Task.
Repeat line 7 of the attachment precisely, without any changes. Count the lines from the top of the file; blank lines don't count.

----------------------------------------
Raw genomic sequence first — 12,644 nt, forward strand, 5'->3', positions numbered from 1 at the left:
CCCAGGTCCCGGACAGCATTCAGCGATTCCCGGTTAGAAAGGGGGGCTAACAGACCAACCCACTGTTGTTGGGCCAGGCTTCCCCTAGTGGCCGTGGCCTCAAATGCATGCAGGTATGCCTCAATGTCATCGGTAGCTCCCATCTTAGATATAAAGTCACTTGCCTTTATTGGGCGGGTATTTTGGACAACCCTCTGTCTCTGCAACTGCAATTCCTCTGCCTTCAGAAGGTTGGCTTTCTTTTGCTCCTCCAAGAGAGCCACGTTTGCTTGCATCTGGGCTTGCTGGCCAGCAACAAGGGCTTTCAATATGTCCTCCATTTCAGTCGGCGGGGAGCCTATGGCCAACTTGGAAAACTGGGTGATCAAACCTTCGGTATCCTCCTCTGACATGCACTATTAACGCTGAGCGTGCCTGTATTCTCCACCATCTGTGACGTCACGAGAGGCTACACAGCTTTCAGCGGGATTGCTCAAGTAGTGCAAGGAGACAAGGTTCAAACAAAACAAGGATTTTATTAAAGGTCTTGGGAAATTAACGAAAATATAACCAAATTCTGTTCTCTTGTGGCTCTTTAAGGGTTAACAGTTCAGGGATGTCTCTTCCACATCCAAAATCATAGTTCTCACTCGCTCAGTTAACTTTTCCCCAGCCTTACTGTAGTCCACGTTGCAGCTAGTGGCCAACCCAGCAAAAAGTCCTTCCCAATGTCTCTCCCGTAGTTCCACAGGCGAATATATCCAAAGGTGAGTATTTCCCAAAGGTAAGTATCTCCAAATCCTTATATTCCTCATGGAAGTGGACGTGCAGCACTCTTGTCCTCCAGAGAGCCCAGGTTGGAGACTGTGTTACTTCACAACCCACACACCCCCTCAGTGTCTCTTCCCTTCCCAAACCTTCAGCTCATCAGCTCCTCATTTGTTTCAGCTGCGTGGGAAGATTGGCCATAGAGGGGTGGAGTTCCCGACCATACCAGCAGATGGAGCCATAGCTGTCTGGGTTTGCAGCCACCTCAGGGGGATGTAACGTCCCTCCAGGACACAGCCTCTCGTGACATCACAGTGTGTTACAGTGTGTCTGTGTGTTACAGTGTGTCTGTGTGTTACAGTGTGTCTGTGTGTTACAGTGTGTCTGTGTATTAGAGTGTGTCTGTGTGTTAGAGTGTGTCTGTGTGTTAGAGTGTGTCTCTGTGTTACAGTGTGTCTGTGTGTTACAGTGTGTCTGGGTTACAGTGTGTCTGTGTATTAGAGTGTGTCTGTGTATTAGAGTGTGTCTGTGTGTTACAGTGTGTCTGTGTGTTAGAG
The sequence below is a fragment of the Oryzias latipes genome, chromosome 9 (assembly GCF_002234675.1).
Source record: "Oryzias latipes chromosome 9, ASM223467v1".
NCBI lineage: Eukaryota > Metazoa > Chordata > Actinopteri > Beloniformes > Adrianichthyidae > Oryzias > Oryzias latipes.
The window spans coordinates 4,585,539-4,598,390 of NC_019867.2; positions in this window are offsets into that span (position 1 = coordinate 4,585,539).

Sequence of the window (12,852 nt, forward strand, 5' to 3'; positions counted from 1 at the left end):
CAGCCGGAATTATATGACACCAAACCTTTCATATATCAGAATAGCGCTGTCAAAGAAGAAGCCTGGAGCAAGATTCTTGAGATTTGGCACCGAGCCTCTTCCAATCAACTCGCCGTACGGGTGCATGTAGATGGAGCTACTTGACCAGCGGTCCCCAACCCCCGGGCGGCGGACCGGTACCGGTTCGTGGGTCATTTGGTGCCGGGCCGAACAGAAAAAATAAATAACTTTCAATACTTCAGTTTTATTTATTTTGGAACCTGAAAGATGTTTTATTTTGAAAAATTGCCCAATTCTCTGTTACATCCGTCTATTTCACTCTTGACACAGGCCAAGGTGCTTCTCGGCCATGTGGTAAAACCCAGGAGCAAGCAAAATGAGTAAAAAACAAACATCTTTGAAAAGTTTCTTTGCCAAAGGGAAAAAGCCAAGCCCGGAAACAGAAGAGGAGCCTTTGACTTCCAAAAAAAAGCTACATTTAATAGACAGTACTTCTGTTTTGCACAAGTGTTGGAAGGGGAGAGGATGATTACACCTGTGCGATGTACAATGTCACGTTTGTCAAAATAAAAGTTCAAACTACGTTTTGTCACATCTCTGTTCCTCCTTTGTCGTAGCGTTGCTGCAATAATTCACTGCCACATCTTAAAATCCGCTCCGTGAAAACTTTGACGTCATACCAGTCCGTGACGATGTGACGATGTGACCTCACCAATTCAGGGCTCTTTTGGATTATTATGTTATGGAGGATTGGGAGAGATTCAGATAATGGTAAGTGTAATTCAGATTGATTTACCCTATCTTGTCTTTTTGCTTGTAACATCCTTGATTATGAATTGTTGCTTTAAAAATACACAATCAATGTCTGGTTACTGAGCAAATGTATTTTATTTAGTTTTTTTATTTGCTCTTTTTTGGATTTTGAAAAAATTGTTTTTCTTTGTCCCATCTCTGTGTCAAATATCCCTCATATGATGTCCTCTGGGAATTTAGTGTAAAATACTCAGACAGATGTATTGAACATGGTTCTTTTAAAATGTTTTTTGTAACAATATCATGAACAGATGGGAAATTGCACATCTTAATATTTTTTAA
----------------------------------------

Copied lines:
Sequence of the window (12,852 nt, forward strand, 5' to 3'; positions counted from 1 at the left end):